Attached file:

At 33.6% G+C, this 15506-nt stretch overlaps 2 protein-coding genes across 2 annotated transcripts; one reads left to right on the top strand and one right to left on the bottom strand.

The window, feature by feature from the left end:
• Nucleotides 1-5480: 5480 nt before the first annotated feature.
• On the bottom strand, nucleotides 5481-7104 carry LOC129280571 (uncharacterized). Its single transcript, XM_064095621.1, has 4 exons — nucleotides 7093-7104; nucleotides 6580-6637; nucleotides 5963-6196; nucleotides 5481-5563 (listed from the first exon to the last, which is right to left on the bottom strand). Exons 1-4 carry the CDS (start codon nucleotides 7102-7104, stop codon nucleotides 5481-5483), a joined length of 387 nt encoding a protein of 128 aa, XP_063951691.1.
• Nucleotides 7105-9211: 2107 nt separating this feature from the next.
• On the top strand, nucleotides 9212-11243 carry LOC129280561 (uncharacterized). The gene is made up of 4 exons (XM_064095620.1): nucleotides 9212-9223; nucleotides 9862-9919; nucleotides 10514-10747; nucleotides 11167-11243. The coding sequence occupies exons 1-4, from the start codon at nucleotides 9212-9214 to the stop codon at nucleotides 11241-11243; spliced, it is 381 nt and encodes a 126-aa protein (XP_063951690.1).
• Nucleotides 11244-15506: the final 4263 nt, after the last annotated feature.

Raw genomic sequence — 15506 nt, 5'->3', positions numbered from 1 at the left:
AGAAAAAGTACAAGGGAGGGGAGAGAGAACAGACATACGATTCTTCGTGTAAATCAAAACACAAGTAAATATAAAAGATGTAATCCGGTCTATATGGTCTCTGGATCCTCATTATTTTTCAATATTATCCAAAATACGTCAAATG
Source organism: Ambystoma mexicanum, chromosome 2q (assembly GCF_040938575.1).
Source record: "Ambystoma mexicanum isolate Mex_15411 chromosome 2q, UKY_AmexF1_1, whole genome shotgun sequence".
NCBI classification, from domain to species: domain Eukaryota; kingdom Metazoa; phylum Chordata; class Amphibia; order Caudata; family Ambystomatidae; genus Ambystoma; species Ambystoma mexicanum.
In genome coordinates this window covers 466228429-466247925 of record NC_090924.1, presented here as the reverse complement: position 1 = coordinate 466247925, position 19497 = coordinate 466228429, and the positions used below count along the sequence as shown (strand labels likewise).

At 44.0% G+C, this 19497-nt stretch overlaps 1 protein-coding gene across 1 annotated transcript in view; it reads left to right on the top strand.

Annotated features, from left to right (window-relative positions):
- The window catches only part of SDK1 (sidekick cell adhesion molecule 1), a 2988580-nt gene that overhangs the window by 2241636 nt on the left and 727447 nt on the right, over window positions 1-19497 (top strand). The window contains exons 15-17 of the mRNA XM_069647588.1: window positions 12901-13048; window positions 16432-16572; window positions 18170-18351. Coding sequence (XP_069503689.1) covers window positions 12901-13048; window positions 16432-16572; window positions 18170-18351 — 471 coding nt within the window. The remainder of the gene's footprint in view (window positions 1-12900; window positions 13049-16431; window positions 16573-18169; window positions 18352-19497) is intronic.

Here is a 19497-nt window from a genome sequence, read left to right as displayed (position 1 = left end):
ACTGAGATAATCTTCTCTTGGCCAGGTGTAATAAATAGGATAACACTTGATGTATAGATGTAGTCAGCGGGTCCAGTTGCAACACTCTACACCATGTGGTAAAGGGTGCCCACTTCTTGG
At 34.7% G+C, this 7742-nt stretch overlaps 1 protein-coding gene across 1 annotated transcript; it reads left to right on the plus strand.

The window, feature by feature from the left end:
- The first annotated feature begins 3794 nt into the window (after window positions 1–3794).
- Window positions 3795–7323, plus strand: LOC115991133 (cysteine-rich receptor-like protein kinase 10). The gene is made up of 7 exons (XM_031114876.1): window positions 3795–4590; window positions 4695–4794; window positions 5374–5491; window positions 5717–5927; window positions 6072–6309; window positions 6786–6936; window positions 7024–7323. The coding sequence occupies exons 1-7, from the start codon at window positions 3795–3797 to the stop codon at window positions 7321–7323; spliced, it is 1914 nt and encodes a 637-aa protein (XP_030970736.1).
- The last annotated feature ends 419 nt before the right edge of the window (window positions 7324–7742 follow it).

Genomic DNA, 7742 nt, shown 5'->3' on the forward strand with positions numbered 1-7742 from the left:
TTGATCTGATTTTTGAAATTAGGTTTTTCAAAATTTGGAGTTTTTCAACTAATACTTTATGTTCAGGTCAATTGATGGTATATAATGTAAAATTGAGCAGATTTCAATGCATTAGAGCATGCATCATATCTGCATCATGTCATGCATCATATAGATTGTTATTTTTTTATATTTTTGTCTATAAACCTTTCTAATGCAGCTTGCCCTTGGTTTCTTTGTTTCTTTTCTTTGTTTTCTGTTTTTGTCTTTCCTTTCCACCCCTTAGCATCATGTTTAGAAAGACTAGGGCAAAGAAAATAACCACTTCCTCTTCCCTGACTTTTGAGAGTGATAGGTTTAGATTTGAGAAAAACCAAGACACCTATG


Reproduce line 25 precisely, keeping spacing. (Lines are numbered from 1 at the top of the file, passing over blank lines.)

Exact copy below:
TTGATCTGATTTTTGAAATTAGGTTTTTCAAAATTTGGAGTTTTTCAACTAATACTTTATGTTCAGGTCAATTGATGGTATATAATGTAAAATTGAGCAGATTTCAATGCATTAGAGCATGCATCATATCTGCATCATGTCATGCATCATATAGATTGTTATTTTTTTATATTTTTGTCTATAAACCTTTCTAATGCAGCTTGCCCTTGGTTTCTTTGTTTCTTTTCTTTGTTTTCTGTTTTTGTCTTTCCTTTCCACCCCTTAGCATCATGTTTAGAAAGACTAGGGCAAAGAAAATAACCACTTCCTCTTCCCTGACTTTTGAGAGTGATAGGTTTAGATTTGAGAAAAACCAAGACACCTATG